Crown Heights For The Pluralistic Jew

Crown Heights For The Pluralistic Jew

Hannah Dreyfus is a staff writer at the New York Jewish Week. She covers abuses of power in non-profit and religious settings. She heads up the Investigative Journalism Fund, an initiative to fill a gap in investigative and enterprise reporting. Reach her at

Repair the World’s storefront on Nostrand Avenue in Brooklyn hosts educational programming and Shabbats. Courtesy of Repair the World
Repair the World’s storefront on Nostrand Avenue in Brooklyn hosts educational programming and Shabbats. Courtesy of Repair the World

Move over 770 — there’s a new kid on the block.

Taking advantage of demographic changes in heavily Orthodox Crown Heights, Repair the World, a national Jewish service nonprofit focused on food justice and education, announced last week that it is opening a new community center in the neighborhood to serve as a hub for volunteering and community outreach. Nine fulltime fellows, all recent college graduates, will live at the new Nostrand Avenue location and direct programming.

According to Repair the World’s New York City director, Cindy Greenberg, the new branch intends to target the “largely underserved” population of non-Orthodox Jewish millennials in the neighborhood that is home to Chabad-Lubavitch, whose headquarters are at 770 Eastern Parkway.

“Central Brooklyn is overflowing with young Jews looking for engagement, and the opportunities for unaffiliated Jews are very limited,” she said, noting that Repair the World will be the first non-Orthodox institution in the Crown Heights/Bedford Stuyvesant area. The closest up until now is the congregation Reform Union Temple in neighboring Prospect Heights.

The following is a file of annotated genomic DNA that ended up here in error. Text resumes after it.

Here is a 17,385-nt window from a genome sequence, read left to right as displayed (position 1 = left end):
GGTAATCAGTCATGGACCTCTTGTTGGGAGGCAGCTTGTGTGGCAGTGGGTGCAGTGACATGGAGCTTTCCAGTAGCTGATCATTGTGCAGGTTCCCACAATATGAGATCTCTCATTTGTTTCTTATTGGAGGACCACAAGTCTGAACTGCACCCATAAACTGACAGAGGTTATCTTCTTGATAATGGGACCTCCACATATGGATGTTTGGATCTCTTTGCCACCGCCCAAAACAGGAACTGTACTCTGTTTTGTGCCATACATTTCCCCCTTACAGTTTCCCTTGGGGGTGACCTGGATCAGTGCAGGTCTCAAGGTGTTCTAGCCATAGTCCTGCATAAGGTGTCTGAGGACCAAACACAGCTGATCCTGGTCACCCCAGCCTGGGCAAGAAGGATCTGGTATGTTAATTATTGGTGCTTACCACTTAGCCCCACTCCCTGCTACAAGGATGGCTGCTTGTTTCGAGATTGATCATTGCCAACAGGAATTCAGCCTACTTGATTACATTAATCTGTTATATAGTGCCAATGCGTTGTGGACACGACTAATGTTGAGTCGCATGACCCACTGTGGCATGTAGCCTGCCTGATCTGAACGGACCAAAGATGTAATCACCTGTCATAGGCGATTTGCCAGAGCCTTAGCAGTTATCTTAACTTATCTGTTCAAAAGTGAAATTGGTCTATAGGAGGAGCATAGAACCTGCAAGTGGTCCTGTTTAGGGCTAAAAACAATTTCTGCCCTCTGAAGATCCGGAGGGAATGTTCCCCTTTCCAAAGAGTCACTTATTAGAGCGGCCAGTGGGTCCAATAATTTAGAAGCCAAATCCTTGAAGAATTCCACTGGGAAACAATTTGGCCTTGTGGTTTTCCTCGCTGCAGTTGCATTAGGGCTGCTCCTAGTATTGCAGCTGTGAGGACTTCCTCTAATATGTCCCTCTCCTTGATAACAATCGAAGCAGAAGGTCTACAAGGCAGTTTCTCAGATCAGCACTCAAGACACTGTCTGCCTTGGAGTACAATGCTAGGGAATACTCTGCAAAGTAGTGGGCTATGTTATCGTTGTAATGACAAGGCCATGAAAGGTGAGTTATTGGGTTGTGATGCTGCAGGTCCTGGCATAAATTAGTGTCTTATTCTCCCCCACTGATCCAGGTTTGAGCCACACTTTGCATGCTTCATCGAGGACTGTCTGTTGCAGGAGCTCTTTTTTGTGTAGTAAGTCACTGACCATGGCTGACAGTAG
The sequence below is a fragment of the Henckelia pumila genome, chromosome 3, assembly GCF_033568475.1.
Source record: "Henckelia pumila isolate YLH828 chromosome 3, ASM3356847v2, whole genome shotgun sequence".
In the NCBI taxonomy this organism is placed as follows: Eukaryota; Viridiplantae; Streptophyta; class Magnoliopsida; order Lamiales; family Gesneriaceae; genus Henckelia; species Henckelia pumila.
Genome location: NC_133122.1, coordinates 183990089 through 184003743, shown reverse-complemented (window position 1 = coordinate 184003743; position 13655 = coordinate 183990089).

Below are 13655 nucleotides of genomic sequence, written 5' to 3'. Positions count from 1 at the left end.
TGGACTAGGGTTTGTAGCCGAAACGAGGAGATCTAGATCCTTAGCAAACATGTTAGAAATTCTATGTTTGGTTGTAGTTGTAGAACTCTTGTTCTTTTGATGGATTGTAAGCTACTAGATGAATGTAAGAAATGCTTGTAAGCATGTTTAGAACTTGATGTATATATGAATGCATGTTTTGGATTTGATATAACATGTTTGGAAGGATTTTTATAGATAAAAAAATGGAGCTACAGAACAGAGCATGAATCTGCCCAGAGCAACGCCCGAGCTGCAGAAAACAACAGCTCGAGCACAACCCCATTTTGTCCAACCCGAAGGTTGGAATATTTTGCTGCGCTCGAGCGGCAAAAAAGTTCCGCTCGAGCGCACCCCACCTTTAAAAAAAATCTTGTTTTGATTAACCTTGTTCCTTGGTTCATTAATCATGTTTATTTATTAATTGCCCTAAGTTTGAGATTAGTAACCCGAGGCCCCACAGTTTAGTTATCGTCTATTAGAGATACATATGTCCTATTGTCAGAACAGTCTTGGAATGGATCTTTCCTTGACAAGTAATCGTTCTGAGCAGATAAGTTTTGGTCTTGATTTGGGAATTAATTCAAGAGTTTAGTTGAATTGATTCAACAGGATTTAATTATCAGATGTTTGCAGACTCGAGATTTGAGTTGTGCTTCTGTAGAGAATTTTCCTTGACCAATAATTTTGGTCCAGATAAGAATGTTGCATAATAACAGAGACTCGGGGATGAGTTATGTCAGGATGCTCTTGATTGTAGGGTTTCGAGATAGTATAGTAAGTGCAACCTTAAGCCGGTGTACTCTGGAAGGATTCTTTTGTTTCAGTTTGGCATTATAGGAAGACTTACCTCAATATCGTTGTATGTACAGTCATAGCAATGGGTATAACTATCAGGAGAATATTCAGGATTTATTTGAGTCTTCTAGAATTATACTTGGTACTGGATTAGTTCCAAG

Food-justice Shabbat dinners, education programs and “Cocktails with a Conscience,” a happy hour to meet, mingle and talk social action, are poised to enter the Central Brooklyn mix.

“My peers are craving different forms of community,” said Alli Lesovoy, 23, one of the fellows who will be moving into the new Crown Heights location in August.

“As a Jewish millennial, I’m looking for forms of engagement that reflect my values, concerns and priorities,” said Lesovoy, who grew up in a strong Reform household in San Francisco. “Maybe one day when I have a family, I’ll find my community at synagogue services, but that’s definitely not what I’m looking for now.”

The new Repair the World storefront adds one more change to an already shifting neighborhood. Brownstone Brooklyn is quickly becoming one of the most desirable locations for young professionals; young Jews are no exception. According to the 2011 New York Jewish Population study conducted the UJA-Federation, central Brooklyn is rapidly catching up to Manhattan in terms of numbers of Jewish singles.

As housing prices in nearby Park Slope and Prospect Heights skyrocket, young people are spilling over into the surrounding areas.

“The neighborhood is at a turning point, and we wanted join the change,” said Greenberg. Along with partnering with local charities to boost the number of volunteers, she said that “building bridges” with the longtime residents in the area is a priority.

“We’re very aware of our roll in contributing to the gentrification of the neighborhood,” she said. “We want to talk about it, understand it and give back.”

Greenberg noted that Chabad has been “very supportive” of their new center. “What we’re doing is so different it’s hard to compare,” she said.

Gearing up for her Brooklyn debut, Lesovoy said she’s been researching the neighborhood for the past year. “I’ve had over 350 meetings with people, trying to figure out how we can be most effective in maximizing volunteer opportunities once we get there,” she said. “There’s so much to do — so many people to meet. We’ve got no time lose.”

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